differentiating historical and contemporary fiction, inside historical fiction, magic ingredients of historical fiction, Melissa Lenhardt author, Sawbones by Melissa Lenhardt, what makes historical fiction tick, what makes historical fiction unique, writing historical fiction
For the past year, I’ve been using the theme Inside Historical Fiction to explore what makes historical fiction unique – any many authors have obliged by answering a series of questions. Today, Melissa Lenhardt who writes mystery, historical fiction, and women’s fiction offers her take. Melissa’s latest novel, Sawbones, has just released.
MKTod: What are the ‘magic ingredients’ that make historical fiction unforgettable/irresistible? And in your opinion, what do the best historical fiction writers do to ‘get it right’?
Melissa Lenhardt: All fiction needs to have complex characters and an engaging story, but historical fiction that shines has an exceptional sense of time and place. It’s a difficult thing to balance. Too much detail and you’ll be dinged with, “your research is showing.” Too little and the story is generic, happening outside reality.
Are historical novels inherently different from contemporary novels, and if so, in what ways?
I don’t think so. To paraphrase Tolstoy: “All good novels are inherently alike; all bad novels are bad in their own way.”
In writing historical fiction, what research and techniques do you use to ensure that conflict, plot, setting, dialogue, and characters are true to the time period?
Besides standard research, I think one way to keep the characters and dialogue from being anachronistic is to read fiction written during the period your novel is set. Another good source of character and dialogue is reading diaries from the time. Not only will you hear the language through their letters, you also get a sense of the mores of the time, direct from the people living then. Going to the source will also alleviate any worry about history changing over time, that historians have interpreted and/or highlighted different aspects of events.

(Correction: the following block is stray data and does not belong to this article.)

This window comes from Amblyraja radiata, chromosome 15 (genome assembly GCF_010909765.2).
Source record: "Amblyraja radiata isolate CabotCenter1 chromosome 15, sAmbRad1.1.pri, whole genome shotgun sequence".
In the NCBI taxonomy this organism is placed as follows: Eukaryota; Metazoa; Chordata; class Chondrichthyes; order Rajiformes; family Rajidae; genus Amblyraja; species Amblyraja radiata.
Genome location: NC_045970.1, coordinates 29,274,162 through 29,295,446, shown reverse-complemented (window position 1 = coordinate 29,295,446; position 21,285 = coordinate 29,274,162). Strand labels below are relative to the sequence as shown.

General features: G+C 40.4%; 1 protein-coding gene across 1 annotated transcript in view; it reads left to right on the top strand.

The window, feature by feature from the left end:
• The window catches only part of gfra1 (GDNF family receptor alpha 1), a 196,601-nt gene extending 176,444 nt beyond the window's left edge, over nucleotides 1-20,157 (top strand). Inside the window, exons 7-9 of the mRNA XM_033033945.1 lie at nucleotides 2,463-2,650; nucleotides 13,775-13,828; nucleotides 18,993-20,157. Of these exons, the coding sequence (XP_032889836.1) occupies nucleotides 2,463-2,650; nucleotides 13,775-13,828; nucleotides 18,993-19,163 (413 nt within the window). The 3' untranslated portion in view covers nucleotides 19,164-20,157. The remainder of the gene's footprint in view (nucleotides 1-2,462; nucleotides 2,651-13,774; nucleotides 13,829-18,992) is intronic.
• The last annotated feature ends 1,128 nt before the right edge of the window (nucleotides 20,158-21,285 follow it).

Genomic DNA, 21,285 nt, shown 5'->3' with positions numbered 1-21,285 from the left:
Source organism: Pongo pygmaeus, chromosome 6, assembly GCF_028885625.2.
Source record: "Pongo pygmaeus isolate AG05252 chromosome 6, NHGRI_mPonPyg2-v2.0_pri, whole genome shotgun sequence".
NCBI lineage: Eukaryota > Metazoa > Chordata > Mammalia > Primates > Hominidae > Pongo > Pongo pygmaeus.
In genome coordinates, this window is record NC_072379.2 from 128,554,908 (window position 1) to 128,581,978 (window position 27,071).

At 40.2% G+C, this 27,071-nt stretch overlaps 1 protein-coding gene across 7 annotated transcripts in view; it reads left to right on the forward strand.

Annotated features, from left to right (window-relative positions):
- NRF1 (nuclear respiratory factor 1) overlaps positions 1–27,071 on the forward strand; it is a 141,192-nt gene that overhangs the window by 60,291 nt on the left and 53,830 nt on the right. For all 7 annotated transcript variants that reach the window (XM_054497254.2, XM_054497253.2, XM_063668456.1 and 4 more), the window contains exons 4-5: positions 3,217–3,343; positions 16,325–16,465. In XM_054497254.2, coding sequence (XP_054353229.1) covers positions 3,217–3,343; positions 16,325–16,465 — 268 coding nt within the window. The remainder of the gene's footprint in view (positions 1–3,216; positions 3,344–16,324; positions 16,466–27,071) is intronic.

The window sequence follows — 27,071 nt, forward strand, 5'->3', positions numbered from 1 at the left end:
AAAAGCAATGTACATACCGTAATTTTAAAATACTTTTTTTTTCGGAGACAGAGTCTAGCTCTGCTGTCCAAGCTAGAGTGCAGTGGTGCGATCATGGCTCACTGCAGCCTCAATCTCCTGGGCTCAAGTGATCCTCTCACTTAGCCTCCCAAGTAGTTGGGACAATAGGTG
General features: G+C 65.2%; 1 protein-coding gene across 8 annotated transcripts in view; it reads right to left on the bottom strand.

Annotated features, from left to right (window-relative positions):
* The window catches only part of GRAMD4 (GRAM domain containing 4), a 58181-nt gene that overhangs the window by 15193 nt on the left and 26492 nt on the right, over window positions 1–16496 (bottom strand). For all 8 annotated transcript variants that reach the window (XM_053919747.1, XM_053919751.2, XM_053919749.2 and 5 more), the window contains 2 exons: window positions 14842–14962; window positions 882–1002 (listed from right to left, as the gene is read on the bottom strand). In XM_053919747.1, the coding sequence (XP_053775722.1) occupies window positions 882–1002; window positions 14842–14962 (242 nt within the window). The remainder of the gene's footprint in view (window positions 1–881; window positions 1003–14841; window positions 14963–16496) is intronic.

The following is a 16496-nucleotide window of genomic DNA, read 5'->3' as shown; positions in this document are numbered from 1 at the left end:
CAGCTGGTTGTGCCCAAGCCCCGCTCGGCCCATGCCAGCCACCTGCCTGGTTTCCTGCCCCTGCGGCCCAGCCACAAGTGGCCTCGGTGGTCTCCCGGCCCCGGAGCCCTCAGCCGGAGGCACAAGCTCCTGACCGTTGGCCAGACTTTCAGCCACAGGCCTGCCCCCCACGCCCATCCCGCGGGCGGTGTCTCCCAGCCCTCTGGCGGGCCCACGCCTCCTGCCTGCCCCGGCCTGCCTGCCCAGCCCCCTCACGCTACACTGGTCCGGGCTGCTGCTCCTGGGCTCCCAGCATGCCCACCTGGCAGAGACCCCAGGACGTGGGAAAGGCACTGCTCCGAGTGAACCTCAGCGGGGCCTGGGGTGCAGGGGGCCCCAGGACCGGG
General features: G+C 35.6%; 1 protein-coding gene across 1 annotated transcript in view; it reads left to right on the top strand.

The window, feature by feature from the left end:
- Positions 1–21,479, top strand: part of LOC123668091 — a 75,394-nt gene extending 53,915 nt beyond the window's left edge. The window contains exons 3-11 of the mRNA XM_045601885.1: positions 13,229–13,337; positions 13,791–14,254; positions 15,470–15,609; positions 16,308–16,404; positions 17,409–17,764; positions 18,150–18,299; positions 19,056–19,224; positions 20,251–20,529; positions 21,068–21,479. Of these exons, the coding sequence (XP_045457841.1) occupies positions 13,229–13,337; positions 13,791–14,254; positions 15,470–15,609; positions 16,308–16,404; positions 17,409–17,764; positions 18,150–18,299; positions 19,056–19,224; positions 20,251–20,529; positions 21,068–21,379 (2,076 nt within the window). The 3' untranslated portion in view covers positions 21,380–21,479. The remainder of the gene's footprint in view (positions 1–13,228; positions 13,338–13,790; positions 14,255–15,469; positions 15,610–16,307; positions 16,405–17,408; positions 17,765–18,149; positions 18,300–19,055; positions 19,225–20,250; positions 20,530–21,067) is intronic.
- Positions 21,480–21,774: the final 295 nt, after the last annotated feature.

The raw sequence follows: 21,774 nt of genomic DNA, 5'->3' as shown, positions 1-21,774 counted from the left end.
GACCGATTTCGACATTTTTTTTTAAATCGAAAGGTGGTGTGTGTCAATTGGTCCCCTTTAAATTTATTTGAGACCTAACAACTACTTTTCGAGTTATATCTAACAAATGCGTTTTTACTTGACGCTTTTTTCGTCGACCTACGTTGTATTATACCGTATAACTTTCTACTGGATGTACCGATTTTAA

What aspects do you feel need to be included when you are building a past world for your readers?
There is a tendency, especially with new writers, to over describe the setting. We’re so excited for the reader to know what we know, to fall in love with the world we’re creating that we vomit useless information on the page. I know I was guilty of it when I started writing SAWBONES. The reality is, most readers have images of past settings in their minds, either through reading, research or old photos. NYC in the Gilded Age, Henry VIII’s court, Nazi Germany, the American West. Our job as a writer isn’t to describe everything, but to highlight the details that relate directly to the character, or highlight a facet of their character, or move the story forward. Less is more seems counterintuitive, I know. But, describing fewer details allows the reader to come up with their own image and that, in turn, will invest them more fully in the world.
Do you see any particular trends in HF?
I love World War Two as a setting as much as the next reader, but I hope we’re moving away from it. I would like to see writers find different World War II stories to tell besides Vichy France, England during the Blitz, the D-Day invasion and the Holocaust. There were other fronts, and other stories to tell.
Please tell us a little about your latest novel.
SAWBONES: When Dr. Catherine Bennett is wrongfully accused of murder, she knows her fate likely lies with a noose unless she can disappear. Fleeing with a bounty on her head, she escapes with her maid to the uncharted territories of Colorado to build a new life with a new name. Although the story of the murderess in New York is common gossip, Catherin’s false identity serves her well as she fills in as a temporary army doctor. But in a land unknown, so large yet so small, a female doctor can only hide for so long.